Saturday, August 31, 2019

New Directions


“Shadows and hope” Oil on canvas, by Hilary J. England, 2019, 36” x 48”

Falling into things

Sometimes, we just "fall" into things, like happy accidents.  Sometimes, we fall into things and it's not quite a happy situation, but something good can come from it.  Either of these circumstances can be a blessing, even if one is in disguise.

This is what occurred when I painted "Ghosts and recollections."  I was geared up to have the piece, created solely for a show with a theme of artwork that tells a story -- anything imaginative -- and realistic, viola, imaginative realism.

This was a genre I had long avoided.  I like artwork based in reality -- something that the viewer could relate to, and build a bridge of connection with.  Imaginative realism conjured ideas of campy unicorns and black velvet space scenes (cue the shuddering) -- nope.  Not for me.  So, when I had a nagging voice in the back of my psyche -- call it the Muse -- who urged me to do it, to stretch myself, to put my biases aside and step into the idea.  I decided I could do this, and create a series of three interconnected, inter-related works, each a standalone work, with its own story to tell, a sort of beginning, middle, and end work.  

It took a few weeks of mulling it, sketching things, writing out ideas, snipping little "samples of colors" and references shapes and figures, putting them all together into little thumbnails.  I finally created an image in my mind of what I was looking to convey, and the work began in earnest.  But, there was a side-effect to it all: I had to pull upon memories that were very painful and long ago put away- carefully filed into cabinet number 2410 in the cobwebbed recesses of my mind's archives.  This was not pleasant.

But...

Even though it was not pleasant, it WAS inspiring.  I certainly won't say it was cathartic because it wasn't.  Sorry, not for me.  That old carp from the shrink's couch of talking or writing out your problems and blah blah blah never did a thing for me.  I prefer to leave things in the dust of the past and move on.  That's just my way -- you have your way, I have mine, we all move to the beat of different drums, so to speak.  Anyway, getting back to what it did -- it opened up a floodgate of creativity.  I was eagerly looking forward to creating a nontraditional triptych (three) and began the work.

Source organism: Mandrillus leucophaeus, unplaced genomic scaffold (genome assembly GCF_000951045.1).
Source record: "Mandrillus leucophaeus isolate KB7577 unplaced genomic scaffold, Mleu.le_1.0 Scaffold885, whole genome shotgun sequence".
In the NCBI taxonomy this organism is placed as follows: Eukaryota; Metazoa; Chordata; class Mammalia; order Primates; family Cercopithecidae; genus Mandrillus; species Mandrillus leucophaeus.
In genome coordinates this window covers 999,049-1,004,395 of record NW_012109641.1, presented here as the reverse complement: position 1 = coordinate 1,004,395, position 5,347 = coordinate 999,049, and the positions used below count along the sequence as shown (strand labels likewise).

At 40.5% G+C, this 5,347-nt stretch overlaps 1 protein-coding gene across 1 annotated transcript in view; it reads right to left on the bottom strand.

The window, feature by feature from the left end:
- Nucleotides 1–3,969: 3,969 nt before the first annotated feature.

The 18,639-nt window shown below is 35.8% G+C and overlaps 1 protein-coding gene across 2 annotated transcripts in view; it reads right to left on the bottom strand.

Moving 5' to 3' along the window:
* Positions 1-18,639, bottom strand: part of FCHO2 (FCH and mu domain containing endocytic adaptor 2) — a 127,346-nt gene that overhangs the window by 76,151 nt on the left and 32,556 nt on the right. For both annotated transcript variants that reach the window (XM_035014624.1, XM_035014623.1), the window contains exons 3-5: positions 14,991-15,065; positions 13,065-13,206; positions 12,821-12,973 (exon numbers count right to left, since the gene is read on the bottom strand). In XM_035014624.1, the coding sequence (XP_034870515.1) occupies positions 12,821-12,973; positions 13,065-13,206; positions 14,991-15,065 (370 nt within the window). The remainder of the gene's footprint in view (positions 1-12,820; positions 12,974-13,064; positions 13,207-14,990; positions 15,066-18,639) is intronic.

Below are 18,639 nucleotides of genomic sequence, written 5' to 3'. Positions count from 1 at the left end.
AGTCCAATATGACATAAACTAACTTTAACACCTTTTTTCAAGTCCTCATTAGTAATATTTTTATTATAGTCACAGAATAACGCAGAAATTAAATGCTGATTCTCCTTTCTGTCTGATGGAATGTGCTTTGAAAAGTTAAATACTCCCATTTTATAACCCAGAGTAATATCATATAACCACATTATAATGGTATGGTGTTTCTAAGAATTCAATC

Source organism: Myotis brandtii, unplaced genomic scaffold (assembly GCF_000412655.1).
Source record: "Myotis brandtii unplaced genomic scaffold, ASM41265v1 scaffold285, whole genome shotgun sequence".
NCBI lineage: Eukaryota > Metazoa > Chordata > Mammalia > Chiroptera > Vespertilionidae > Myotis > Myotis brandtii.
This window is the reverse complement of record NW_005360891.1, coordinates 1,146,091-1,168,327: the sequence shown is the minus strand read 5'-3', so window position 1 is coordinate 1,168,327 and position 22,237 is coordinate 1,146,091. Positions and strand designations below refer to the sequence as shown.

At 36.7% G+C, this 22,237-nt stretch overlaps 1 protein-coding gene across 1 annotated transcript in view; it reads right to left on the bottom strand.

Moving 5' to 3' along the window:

After completion of that initial work, I found that I and the artwork had been pre-emptively cut from the show.  I was, to put it mildly, infuriated.  No other word for it.

After a few days of getting calm and finding my center again, I decided that despite the exhibition show organizers apparently AWFUL taste in cutting my work ;-) , I would continue through with the original idea, and even if the works never saw a show, I would do it because the Muse in me demanded it.  Plain and simple.

A star is born!

So, here is the second piece of the three.  It's called "Shadows and hope."  The piece continues along the vein of my own life experiences, of loss, of pain, loneliness, confusion, regrets.  But, always, always, always, there is hope...no matter what.  It's there, small, delicate, and yet, so powerful.  It's waiting always, to fill you back up and give you strength.  

I won't go into the particular elements of the painting (I do that in my personal journals -- y'all will just have to wait 100 years until after I'm dead and some blue-haired professor is adding their own embellishments and slants in some class somewhere).  I allow the viewers to experience the painting from their own perspective, to identify with elements in the painting within their own experiences and heart.  

Or, maybe they just like it for unknown reasons. It just speaks to them.  It just "clicks" -- like a cute person in the coffee shop.  

No matter why you may like it, or adore it, or hate it, it will be personal to you, as the story behind it is personal to me.  Don't expect a long-winded dissertation of verbal silliness -- I don't do artwork statement pieces like that.  

And in the end:

I decided I will continue on with additional pieces outside the original three.  How many, I don't know.  Is this the official announcement of a move into a different direction -- I don't know that either.  I've never been very fond of making announcements etc.  I don't like hard and fast rules to stick to when it comes to the direction of my work.  Let's just say I am going to begin a series of these more imaginative realist paintings, and see where they take me.  I have an idea for the series, and yes, maybe they will help me put my own ghosts and recollections in order too.  I guess you never really know!

I will blog a post for each of the works, and the overarching theme, when the three are fully created, and for other plans regarding the series too.



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